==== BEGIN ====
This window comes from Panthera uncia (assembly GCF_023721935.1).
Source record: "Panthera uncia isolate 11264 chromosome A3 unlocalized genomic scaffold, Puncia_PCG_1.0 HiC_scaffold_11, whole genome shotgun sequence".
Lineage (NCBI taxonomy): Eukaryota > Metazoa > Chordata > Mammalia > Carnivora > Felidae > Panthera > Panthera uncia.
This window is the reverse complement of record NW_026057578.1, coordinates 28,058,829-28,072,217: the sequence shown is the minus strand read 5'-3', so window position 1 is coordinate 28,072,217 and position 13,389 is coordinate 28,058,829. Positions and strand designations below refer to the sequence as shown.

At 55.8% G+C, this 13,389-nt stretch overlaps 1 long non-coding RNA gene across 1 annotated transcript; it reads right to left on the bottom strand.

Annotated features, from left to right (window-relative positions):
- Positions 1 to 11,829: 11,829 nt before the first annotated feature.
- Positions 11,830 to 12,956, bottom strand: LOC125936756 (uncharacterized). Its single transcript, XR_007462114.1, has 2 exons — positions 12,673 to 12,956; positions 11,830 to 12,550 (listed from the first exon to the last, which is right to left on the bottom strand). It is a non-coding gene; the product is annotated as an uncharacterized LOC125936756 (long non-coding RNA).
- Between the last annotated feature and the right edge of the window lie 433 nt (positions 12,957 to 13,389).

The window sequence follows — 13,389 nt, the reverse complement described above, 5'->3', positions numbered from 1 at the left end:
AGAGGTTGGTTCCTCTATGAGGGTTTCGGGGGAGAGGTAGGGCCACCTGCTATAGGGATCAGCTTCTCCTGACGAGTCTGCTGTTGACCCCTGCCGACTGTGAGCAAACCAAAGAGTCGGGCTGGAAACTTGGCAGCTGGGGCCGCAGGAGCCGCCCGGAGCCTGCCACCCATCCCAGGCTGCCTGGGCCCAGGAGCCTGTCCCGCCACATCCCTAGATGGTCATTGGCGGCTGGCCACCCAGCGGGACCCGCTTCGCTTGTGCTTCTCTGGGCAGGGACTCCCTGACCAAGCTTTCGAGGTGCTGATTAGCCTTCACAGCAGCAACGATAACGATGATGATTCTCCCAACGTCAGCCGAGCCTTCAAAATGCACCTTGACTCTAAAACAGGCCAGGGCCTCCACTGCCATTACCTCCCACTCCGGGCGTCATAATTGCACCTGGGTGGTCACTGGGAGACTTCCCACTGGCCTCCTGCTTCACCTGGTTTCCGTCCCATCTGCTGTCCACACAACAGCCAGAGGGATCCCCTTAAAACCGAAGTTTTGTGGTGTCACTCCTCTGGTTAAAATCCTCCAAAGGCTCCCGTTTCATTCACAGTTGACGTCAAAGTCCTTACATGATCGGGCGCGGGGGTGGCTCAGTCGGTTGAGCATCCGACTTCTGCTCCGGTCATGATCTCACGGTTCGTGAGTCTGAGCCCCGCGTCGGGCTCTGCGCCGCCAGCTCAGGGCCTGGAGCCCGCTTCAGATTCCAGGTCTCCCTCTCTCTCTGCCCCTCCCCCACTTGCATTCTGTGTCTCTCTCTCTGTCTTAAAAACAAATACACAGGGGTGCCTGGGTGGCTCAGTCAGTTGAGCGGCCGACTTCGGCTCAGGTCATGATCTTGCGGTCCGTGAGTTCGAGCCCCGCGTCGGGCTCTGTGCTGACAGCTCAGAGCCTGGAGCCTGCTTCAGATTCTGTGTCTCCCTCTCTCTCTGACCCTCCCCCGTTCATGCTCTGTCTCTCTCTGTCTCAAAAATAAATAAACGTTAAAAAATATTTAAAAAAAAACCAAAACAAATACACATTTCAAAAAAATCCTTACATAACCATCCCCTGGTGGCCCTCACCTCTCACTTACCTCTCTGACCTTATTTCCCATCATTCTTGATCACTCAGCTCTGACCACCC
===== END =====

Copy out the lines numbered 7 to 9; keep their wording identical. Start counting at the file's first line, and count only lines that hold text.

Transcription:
- Positions 1 to 11,829: 11,829 nt before the first annotated feature.
- Positions 11,830 to 12,956, bottom strand: LOC125936756 (uncharacterized). Its single transcript, XR_007462114.1, has 2 exons — positions 12,673 to 12,956; positions 11,830 to 12,550 (listed from the first exon to the last, which is right to left on the bottom strand). It is a non-coding gene; the product is annotated as an uncharacterized LOC125936756 (long non-coding RNA).
- Between the last annotated feature and the right edge of the window lie 433 nt (positions 12,957 to 13,389).